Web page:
Weekly Thought – October 23, 2018
Fred’s objectivity allowed him to live without unrealistic expectations. His desire to continually “keep current” on his facts, his relationships, and his environment gave him a healthy advantage. He refused to live as a member of the “used-ta club.” He consistently checked to make sure he was up to date.
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I walked into the office of a long-time client. We worked together for many years on various projects with great success and deepening relationship. He was also one of my favorite people. The productive work outcomes would suggest we perfectly understood each other’s goals, wouldn’t it? Let me tell you about an interesting experiment and see how you can apply it to your situation.
“Good morning, Sam,” I said, reaching across his desk for two pieces of paper from his legal pad. I handed him one and kept the other for myself. “Write down on the paper the most significant contribution you want me to make to your organization. I will write down on my paper the most significant contribution I am trying to make.”
A word of caution – you have to have a time-tested relationship with a client to do this. But isn’t it a good exercise?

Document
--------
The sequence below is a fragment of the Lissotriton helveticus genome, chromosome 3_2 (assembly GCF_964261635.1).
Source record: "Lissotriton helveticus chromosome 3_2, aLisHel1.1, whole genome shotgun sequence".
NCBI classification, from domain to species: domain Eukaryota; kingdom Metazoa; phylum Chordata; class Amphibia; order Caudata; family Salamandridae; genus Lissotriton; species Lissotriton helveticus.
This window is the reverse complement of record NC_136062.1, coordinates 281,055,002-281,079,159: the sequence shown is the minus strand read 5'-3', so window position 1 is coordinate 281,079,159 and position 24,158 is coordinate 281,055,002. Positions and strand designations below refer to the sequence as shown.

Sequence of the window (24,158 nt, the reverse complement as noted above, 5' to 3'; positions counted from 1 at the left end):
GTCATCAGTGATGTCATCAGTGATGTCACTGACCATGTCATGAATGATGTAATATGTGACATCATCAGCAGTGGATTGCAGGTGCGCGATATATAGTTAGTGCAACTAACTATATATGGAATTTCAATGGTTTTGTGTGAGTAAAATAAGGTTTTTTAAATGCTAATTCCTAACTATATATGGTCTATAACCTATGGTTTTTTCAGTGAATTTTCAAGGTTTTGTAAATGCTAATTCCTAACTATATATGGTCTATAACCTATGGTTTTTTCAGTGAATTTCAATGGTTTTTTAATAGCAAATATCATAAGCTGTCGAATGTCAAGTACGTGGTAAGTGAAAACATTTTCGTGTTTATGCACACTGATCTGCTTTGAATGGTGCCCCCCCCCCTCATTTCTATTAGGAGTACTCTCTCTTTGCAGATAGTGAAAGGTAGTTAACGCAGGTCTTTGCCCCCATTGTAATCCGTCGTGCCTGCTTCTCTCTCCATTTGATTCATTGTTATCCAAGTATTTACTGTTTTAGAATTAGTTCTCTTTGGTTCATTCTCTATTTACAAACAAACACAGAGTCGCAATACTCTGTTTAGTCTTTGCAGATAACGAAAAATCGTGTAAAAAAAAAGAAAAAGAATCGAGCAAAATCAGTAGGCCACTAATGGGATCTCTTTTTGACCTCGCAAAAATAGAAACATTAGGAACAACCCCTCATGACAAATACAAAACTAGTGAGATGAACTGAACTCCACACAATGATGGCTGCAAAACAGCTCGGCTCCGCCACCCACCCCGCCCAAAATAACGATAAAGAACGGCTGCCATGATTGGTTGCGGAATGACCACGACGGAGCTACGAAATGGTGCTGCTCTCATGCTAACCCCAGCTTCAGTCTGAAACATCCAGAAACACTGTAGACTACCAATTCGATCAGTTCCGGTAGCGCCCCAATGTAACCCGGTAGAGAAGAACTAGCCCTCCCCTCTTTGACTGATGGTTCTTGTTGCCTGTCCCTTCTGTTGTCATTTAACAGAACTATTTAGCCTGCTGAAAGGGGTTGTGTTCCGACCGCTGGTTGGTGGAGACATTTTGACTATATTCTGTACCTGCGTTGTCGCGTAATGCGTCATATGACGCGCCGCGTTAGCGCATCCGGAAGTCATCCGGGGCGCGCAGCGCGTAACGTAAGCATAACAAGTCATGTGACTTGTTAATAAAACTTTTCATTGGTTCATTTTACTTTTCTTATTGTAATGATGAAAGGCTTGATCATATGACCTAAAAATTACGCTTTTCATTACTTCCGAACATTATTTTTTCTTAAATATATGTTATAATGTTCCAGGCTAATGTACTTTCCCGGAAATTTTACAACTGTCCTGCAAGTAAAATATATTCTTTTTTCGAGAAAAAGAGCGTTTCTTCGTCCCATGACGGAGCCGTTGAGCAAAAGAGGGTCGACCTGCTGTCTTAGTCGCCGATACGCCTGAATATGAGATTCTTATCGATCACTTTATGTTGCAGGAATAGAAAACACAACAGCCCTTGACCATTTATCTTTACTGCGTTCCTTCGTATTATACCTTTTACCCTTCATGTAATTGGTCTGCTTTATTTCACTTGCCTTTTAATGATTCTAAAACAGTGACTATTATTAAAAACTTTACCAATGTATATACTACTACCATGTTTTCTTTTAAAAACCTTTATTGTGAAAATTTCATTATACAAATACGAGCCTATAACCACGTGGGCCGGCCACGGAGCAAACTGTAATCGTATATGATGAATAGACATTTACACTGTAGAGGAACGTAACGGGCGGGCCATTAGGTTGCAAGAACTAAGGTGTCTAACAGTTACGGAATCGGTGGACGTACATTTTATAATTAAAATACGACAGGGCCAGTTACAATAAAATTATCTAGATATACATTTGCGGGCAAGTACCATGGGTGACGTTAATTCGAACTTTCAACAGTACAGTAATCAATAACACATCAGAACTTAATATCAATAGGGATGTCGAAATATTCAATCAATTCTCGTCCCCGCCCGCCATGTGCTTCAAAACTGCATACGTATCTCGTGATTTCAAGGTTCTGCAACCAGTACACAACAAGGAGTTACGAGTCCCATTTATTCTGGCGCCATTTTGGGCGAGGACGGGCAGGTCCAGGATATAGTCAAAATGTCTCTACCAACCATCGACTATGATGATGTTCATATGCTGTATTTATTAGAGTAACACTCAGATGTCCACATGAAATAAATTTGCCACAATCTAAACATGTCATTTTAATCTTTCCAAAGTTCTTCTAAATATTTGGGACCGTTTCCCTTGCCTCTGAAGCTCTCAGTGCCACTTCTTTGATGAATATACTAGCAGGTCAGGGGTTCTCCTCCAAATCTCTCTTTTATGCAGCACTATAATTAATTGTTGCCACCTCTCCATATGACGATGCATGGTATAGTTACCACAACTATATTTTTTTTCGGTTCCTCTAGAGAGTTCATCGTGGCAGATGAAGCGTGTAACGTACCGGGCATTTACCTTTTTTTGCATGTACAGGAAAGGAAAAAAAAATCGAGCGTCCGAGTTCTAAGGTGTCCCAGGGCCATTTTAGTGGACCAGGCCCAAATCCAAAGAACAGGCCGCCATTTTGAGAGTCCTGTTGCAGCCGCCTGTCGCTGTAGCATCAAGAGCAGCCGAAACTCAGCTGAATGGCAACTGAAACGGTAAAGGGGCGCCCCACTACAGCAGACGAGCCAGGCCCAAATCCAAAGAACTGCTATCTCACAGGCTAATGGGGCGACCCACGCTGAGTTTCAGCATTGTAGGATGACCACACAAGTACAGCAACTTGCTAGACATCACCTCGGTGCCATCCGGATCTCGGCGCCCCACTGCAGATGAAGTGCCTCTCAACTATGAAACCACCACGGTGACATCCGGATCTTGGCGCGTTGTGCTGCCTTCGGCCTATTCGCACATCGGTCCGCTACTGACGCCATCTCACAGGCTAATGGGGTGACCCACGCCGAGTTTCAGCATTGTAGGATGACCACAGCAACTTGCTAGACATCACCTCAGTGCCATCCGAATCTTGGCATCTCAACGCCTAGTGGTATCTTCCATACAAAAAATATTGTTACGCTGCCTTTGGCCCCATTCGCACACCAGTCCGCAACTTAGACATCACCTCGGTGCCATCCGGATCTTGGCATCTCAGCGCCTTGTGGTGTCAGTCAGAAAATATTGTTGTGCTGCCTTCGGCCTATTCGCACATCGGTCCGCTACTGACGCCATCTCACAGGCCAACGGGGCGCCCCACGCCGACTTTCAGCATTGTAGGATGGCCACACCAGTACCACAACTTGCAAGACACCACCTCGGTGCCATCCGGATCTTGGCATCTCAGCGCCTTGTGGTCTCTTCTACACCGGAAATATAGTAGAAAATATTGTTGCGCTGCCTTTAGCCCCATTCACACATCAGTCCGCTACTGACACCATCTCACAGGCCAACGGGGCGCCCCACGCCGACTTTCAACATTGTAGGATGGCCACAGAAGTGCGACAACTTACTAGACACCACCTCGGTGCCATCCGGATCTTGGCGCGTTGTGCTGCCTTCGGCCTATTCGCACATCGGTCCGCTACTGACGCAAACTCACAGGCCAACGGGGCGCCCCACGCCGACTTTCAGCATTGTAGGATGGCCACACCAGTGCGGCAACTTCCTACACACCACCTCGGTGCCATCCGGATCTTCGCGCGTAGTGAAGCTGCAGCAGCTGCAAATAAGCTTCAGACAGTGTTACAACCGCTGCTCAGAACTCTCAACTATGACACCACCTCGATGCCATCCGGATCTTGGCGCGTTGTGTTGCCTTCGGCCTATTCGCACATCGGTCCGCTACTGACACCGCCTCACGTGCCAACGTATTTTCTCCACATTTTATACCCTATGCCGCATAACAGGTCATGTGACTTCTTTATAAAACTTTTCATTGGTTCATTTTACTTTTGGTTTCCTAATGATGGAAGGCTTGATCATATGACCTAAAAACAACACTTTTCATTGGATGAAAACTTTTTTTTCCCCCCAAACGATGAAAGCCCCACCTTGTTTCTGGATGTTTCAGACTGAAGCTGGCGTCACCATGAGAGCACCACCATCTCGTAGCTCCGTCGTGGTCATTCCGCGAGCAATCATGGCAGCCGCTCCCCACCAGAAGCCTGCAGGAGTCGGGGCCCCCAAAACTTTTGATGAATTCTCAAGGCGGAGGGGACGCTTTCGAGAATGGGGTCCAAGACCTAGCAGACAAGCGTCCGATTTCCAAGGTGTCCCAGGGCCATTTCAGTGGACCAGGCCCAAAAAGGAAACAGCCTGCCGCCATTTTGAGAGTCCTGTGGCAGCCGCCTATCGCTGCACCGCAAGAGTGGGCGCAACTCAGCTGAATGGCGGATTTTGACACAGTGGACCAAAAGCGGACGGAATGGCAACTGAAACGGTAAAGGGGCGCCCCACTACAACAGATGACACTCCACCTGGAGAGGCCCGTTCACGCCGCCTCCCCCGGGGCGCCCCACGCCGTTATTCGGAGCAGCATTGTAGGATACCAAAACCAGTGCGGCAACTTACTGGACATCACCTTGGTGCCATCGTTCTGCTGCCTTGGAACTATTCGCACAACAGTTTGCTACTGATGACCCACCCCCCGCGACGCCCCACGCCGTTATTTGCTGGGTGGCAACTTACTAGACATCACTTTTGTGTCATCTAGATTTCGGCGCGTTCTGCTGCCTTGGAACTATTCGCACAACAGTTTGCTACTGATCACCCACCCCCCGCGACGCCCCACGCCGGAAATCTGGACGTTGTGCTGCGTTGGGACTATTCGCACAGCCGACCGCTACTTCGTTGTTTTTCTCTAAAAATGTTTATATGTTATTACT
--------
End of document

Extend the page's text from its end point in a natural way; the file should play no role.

Do you know what happened when we turned the pages face up? The answers were diametrically opposed! The thing I thought was the most important thing for me to do for him was nearly opposite what he wanted me to do, What he was expecting (and paying me to do) wasn’t part of my plan at all.
He was a long time client, as well as a friend, yet we were operating with polar expectations. Think about your clients, family members, friends, associates, church and community committee members. Consider how little you may know some of them, yet assume you know their expectations.
How often do we go full steam ahead sure we are “on the same page?” Consider the outcome of these times when we get down the road only to find out we were operating from different assumptions and desired outcomes.
What is Sam and I had continued to operate with unspoken, but opposing expectations? The consulting relationship and possibly the friendship would have suffered. Clarity, not assumption, is the rule.
Think carefully about: 1) What do I use to clarify assumptions in my work and in my family? 2) How can I identify with Fred’s example? 3) How often do I sit down with my family to make sure we are clear?
Words of Wisdom: “Clarity, not assumption, is the rule.”
Wisdom from the Word: “You must inscribe on the stones all the words of this law, making them clear.” (Deuteronomy 27:8 NET Bible)